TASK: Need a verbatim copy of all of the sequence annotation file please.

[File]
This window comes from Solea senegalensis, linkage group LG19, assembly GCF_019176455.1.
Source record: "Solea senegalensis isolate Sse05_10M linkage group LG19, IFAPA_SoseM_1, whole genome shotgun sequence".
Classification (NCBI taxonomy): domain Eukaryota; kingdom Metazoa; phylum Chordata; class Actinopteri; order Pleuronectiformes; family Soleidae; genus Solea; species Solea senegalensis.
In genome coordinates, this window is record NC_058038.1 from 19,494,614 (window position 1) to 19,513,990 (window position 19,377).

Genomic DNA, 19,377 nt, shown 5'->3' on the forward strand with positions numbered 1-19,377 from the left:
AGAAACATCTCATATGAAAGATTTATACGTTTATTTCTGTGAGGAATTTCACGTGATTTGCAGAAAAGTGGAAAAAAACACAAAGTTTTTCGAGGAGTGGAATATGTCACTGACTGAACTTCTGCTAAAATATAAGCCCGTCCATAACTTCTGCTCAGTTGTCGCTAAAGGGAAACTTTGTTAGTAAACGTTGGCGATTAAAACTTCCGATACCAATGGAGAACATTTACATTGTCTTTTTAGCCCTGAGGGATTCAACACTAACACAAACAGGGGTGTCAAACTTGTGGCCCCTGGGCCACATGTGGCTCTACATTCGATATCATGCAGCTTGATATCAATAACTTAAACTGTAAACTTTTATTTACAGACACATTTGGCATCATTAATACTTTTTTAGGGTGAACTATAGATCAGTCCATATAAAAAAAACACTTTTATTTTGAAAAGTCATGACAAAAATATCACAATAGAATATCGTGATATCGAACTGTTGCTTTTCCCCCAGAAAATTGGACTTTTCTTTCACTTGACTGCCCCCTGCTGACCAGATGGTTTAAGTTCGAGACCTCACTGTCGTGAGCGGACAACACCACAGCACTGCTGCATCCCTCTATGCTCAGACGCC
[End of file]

This window comes from Solea senegalensis, linkage group LG19, assembly GCF_019176455.1.
Source record: "Solea senegalensis isolate Sse05_10M linkage group LG19, IFAPA_SoseM_1, whole genome shotgun sequence".
Classification (NCBI taxonomy): domain Eukaryota; kingdom Metazoa; phylum Chordata; class Actinopteri; order Pleuronectiformes; family Soleidae; genus Solea; species Solea senegalensis.
In genome coordinates, this window is record NC_058038.1 from 19,494,614 (window position 1) to 19,513,990 (window position 19,377).

Genomic DNA, 19,377 nt, shown 5'->3' on the forward strand with positions numbered 1-19,377 from the left:
AGAAACATCTCATATGAAAGATTTATACGTTTATTTCTGTGAGGAATTTCACGTGATTTGCAGAAAAGTGGAAAAAAACACAAAGTTTTTCGAGGAGTGGAATATGTCACTGACTGAACTTCTGCTAAAATATAAGCCCGTCCATAACTTCTGCTCAGTTGTCGCTAAAGGGAAACTTTGTTAGTAAACGTTGGCGATTAAAACTTCCGATACCAATGGAGAACATTTACATTGTCTTTTTAGCCCTGAGGGATTCAACACTAACACAAACAGGGGTGTCAAACTTGTGGCCCCTGGGCCACATGTGGCTCTACATTCGATATCATGCAGCTTGATATCAATAACTTAAACTGTAAACTTTTATTTACAGACACATTTGGCATCATTAATACTTTTTTAGGGTGAACTATAGATCAGTCCATATAAAAAAAACACTTTTATTTTGAAAAGTCATGACAAAAATATCACAATAGAATATCGTGATATCGAACTGTTGCTTTTCCCCCAGAAAATTGGACTTTTCTTTCACTTGACTGCCCCCTGCTGACCAGATGGTTTAAGTTCGAGACCTCACTGTCGTGAGCGGACAACACCACAGCACTGCTGCATCCCTCTATGCTCAGACGCC